President Bush’s Advisory Panel on Federal Tax Reform recently called for dramatic reductions in mortgage interest and property tax deductions. This proposal will surely be greeted as one of the least popular ideas ever floated, right up there with eliminating federally-guaranteed social security payments or raising gasoline taxes. That’s too bad, because this proposed reform is precisely what’s needed to cure a host of problems, including runaway housing prices, urban sprawl, and even global warming.
Our existing tax policies encourage massive over-consumption of housing. Americans are building larger homes – median square footage increased by almost seven percent over the last decade and half, while average family size slightly declined. Bigger houses mean more of everything – greater amounts of materials, such as wood; and more energy-dependent devices, such as lighting, air conditioning, and heating. What’s more, these tax subsidizes are disproportionately provided to the rich; those making $200,000 a year or more….
Of course simply slashing the deduction is neither good politics nor good policy. Congress would never pass such a measure, and if it did it would result in at least a partial collapse in the housing market, significantly reducing property values. However, a phased-in deduction-reduction, perhaps over thirty years, would soften the blow, and enable supply and demand to re-equilibrate, albeit at a lower overall value.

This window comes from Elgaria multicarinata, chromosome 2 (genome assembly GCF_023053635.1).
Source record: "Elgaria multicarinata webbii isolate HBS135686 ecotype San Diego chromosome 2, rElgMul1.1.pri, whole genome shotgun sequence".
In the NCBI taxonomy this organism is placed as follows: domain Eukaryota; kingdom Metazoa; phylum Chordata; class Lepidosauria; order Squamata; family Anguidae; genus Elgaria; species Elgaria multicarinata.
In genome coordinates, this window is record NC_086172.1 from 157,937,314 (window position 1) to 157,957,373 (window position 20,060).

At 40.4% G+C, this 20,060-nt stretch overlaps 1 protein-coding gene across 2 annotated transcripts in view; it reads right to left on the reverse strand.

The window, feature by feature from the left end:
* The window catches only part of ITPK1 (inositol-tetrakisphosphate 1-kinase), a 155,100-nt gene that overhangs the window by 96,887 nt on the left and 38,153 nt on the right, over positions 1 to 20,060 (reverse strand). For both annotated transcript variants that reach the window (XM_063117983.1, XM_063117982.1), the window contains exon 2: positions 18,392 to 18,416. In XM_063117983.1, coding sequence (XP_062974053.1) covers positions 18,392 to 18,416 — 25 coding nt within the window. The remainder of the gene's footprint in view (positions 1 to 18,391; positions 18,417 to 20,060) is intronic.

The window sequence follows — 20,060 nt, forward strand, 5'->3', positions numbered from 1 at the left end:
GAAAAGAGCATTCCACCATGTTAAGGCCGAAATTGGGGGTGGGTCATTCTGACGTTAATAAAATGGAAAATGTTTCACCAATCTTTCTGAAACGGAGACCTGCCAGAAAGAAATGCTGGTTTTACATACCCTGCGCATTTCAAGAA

A new tax deduction policy should also include incentives to build more environmentally sustainable homes. For example, some banks offer lower interest rates if a property is located close-by transit, under the assumption that such locations reduce automobile dependency and associated transportation costs, thereby increasing an owner’s overall solvency. Similarly, greater deductions could be provided to homes located in high-density areas, as an anti-sprawl measure; and houses that include state-of-the-art energy efficiency features and solar panels, to combat global warming.
Home mortgage interest deductions have to be one of the most popular government incentives out there, so Moss is certain to ruffle some feathers with this proposal. At the same time, he’s shown yet another example of how our “growth is good” economic mindset reaps some pretty poor environmental dividends.